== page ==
Cerebral microhemorrhages (CMHs) are considered as asymptomatic lesions, but might impair cognition in non-demented elderly individuals. The aging process includes poor vascular health, enhanced at midlife by metabolic disturbances upon high-fat diet (HFD). The onset of CMHs could thus have more serious consequences in midlife subjects with metabolic disturbances. This hypothesis was tested through the induction of multiple CMHs, using cyclodextrin nanoparticles injection, in mice at midlife (14 month old) or at a younger stage (5 month old) after 12 months or 3 months of normal diet or HFD (40% of animal fat) respectively. When induced at 14 months of age, CMHs were not larger but were more numerous (+25%) in mice on HFD compared with mice on normal diet. They slowed down the locomotor activity significantly but caused neither a change in the working memory nor a difference in the visual recognition memory decline. When induced at 5 months of age, CMHs provoked slighter locomotor and cognitive symptoms, regardless the diet. No spontaneous progression of CMHs toward larger hemorrhages was observed after onset when HFD was prolonged up to midlife. Consistently, no precipitated cognitive decline was observed. Middle-age plus time of metabolic disturbances represent enhanced risk factors for CMH outcome.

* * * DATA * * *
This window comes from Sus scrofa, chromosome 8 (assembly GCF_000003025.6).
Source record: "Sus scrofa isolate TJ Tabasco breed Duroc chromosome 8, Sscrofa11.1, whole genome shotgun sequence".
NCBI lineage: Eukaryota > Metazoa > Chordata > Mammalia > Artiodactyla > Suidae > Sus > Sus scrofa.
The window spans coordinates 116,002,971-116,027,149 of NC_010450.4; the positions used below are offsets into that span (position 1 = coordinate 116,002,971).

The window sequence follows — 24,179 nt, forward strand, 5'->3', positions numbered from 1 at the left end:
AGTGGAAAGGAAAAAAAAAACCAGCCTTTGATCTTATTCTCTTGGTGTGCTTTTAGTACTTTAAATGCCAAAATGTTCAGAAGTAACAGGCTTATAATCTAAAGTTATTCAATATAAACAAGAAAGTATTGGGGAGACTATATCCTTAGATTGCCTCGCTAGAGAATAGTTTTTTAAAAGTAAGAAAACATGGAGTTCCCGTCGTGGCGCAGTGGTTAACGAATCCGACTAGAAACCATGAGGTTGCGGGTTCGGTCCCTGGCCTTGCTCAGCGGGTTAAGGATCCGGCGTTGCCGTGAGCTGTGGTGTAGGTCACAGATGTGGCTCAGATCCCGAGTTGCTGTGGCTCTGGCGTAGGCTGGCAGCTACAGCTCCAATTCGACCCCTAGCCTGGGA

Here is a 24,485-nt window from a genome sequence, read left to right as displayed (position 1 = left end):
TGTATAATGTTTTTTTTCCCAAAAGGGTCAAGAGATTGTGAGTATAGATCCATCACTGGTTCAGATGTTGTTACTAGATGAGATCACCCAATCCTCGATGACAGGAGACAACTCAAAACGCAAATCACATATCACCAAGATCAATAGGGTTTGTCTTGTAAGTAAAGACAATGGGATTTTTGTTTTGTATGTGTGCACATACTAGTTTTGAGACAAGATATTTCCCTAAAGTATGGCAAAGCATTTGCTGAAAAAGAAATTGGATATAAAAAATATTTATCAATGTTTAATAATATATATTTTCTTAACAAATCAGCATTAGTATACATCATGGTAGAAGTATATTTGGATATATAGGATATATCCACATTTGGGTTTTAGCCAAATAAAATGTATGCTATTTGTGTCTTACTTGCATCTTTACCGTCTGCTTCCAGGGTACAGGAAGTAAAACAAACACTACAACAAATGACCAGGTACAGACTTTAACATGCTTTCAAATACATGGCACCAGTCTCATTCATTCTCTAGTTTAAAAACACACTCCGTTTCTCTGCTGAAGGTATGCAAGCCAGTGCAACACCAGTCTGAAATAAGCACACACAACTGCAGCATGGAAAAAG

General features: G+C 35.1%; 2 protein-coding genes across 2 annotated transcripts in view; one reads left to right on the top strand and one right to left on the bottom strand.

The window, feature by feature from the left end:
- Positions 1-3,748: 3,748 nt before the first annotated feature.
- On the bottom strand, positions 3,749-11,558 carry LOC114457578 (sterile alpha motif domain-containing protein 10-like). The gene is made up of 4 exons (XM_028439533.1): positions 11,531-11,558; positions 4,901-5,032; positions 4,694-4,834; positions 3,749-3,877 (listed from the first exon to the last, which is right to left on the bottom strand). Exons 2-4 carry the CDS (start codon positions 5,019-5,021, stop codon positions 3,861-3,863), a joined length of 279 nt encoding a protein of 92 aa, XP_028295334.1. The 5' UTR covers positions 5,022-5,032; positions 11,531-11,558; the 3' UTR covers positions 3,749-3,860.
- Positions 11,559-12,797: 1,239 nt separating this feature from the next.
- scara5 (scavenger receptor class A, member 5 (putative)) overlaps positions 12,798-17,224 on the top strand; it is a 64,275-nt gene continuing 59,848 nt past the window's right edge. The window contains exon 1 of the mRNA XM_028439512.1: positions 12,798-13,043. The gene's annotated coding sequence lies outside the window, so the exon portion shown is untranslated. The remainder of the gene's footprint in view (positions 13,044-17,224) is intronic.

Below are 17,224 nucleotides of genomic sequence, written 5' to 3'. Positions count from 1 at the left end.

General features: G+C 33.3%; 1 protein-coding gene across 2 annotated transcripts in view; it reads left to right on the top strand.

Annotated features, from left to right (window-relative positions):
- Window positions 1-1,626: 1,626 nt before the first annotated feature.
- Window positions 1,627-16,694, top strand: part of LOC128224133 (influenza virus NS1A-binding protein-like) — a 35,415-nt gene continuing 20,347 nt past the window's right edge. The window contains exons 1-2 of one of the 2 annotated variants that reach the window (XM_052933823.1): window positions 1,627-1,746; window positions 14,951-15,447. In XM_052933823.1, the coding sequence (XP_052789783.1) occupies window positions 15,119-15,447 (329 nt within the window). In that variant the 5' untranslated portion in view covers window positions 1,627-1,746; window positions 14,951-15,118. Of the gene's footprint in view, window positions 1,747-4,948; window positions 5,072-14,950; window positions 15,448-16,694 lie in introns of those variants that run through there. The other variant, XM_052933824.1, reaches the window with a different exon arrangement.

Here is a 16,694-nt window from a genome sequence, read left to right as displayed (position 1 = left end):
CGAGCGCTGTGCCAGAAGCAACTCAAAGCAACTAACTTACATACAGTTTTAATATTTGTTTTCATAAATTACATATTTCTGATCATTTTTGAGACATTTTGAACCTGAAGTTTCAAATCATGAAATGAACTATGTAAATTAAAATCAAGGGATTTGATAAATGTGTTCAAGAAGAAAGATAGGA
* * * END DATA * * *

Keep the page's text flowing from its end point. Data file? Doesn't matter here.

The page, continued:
Keywords: Age; Cerebral microhemorrhages; Cognitive decline; High-fat diet; Mouse.
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